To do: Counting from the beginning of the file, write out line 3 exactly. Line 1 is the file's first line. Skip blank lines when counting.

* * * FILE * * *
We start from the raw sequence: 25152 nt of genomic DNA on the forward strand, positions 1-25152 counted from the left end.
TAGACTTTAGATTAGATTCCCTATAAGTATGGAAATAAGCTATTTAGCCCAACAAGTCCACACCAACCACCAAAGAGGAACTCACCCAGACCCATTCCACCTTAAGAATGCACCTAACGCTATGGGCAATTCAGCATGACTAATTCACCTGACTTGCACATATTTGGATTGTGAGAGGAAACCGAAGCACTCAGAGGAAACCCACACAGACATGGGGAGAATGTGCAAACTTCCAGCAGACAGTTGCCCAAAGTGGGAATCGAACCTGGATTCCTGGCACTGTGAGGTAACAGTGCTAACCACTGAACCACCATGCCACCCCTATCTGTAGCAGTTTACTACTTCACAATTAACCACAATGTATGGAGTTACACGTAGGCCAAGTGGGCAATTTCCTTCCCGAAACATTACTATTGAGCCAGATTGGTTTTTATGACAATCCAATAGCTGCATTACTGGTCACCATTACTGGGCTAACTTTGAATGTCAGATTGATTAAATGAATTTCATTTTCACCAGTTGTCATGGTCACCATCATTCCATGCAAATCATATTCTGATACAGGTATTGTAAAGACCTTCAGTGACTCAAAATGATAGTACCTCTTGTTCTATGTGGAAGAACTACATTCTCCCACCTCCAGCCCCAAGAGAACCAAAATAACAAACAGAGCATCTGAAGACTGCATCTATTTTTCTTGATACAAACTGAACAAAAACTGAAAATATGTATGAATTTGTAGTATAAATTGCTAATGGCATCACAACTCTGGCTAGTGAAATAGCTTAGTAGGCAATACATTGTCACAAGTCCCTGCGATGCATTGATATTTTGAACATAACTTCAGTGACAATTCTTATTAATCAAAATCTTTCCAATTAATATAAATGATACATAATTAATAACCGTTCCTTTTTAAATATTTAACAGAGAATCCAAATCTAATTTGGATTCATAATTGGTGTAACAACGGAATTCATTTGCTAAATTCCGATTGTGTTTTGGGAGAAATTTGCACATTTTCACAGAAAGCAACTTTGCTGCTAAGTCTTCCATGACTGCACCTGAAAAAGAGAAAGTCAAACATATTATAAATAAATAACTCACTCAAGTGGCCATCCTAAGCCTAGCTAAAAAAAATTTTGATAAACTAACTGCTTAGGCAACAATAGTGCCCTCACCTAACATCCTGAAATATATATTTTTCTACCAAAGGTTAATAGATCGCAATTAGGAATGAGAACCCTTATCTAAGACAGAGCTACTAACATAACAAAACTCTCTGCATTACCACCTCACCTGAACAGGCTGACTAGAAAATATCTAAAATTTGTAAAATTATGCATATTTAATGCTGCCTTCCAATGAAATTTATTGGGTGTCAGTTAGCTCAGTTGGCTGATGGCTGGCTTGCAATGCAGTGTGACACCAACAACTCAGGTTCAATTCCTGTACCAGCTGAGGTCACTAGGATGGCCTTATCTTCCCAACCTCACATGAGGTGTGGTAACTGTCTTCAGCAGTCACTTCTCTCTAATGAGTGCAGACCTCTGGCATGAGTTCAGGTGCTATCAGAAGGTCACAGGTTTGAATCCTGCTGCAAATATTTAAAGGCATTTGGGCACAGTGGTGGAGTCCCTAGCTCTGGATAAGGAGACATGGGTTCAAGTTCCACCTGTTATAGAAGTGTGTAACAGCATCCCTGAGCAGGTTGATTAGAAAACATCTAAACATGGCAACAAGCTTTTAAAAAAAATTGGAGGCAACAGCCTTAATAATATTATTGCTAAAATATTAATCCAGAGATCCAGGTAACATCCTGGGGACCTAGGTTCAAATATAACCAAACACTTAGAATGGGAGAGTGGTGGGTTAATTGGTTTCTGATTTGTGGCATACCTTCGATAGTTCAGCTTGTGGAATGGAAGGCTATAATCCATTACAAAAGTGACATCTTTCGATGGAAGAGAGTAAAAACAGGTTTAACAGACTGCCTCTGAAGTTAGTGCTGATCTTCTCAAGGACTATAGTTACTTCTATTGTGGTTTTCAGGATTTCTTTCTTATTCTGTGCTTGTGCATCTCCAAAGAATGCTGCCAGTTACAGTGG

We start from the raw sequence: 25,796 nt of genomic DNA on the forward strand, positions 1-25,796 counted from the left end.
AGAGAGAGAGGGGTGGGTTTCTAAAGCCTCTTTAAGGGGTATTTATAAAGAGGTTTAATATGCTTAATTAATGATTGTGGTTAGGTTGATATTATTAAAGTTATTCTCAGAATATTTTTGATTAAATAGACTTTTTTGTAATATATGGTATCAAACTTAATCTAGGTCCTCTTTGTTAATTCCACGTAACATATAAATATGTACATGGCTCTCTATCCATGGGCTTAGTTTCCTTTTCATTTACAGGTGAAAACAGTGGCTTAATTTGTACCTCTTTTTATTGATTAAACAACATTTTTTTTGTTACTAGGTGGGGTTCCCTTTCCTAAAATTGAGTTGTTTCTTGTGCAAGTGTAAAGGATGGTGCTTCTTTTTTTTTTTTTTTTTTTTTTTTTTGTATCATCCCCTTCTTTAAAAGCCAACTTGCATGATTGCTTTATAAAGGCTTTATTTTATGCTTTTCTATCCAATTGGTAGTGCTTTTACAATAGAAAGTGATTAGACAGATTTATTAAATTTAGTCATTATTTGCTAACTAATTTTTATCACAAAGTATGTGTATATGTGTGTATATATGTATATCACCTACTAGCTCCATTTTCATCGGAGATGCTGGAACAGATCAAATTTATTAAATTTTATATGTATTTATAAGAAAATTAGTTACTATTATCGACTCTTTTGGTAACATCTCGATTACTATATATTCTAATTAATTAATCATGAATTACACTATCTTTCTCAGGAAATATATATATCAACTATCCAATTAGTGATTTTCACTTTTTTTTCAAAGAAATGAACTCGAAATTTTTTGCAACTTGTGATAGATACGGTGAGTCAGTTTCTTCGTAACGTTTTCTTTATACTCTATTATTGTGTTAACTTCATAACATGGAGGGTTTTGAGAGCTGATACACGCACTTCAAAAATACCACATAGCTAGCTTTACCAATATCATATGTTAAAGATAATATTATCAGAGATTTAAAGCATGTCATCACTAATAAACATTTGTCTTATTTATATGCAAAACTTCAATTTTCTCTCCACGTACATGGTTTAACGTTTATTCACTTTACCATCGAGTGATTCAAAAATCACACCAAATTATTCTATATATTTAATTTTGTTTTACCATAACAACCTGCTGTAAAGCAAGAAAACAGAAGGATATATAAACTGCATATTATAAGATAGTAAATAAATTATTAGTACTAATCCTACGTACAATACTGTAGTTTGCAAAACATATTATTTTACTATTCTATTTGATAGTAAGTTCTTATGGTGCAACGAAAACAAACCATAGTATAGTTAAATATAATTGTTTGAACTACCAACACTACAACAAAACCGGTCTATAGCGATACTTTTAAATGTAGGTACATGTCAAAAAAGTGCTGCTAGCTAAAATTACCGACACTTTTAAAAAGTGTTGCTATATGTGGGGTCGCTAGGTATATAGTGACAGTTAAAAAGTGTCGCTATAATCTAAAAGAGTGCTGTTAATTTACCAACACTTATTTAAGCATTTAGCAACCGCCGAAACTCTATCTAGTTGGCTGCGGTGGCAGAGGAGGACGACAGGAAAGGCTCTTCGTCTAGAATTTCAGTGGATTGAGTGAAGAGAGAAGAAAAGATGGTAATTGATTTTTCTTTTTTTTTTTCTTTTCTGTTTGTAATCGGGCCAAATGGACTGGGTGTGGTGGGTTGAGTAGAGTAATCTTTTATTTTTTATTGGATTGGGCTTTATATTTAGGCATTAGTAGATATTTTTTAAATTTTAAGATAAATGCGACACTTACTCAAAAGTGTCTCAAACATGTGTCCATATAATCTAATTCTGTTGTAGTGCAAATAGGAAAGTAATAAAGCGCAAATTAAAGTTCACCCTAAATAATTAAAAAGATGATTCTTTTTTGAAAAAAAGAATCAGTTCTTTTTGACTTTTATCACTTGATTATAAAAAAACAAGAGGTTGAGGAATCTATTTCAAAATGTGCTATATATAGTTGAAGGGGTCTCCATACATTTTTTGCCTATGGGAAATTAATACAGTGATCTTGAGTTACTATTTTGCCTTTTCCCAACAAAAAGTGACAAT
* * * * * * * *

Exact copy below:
We start from the raw sequence: 25,796 nt of genomic DNA on the forward strand, positions 1-25,796 counted from the left end.